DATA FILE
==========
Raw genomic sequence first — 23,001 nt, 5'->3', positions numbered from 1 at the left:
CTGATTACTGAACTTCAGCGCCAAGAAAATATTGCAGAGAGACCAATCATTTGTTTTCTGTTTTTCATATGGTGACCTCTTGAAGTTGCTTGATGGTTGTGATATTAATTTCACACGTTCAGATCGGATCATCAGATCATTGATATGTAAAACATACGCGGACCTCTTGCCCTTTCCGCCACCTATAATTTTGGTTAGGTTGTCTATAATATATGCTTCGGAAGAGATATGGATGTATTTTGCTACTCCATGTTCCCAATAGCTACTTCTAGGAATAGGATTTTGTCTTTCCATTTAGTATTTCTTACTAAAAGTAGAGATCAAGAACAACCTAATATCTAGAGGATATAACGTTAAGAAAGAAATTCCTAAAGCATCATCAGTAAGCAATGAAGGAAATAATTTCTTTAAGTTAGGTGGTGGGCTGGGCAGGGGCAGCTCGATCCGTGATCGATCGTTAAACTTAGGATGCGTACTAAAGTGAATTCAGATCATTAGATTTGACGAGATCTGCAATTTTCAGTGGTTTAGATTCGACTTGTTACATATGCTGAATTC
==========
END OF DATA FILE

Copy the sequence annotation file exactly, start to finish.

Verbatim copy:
Raw genomic sequence first — 23,001 nt, 5'->3', positions numbered from 1 at the left:
CTGATTACTGAACTTCAGCGCCAAGAAAATATTGCAGAGAGACCAATCATTTGTTTTCTGTTTTTCATATGGTGACCTCTTGAAGTTGCTTGATGGTTGTGATATTAATTTCACACGTTCAGATCGGATCATCAGATCATTGATATGTAAAACATACGCGGACCTCTTGCCCTTTCCGCCACCTATAATTTTGGTTAGGTTGTCTATAATATATGCTTCGGAAGAGATATGGATGTATTTTGCTACTCCATGTTCCCAATAGCTACTTCTAGGAATAGGATTTTGTCTTTCCATTTAGTATTTCTTACTAAAAGTAGAGATCAAGAACAACCTAATATCTAGAGGATATAACGTTAAGAAAGAAATTCCTAAAGCATCATCAGTAAGCAATGAAGGAAATAATTTCTTTAAGTTAGGTGGTGGGCTGGGCAGGGGCAGCTCGATCCGTGATCGATCGTTAAACTTAGGATGCGTACTAAAGTGAATTCAGATCATTAGATTTGACGAGATCTGCAATTTTCAGTGGTTTAGATTCGACTTGTTACATATGCTGAATTC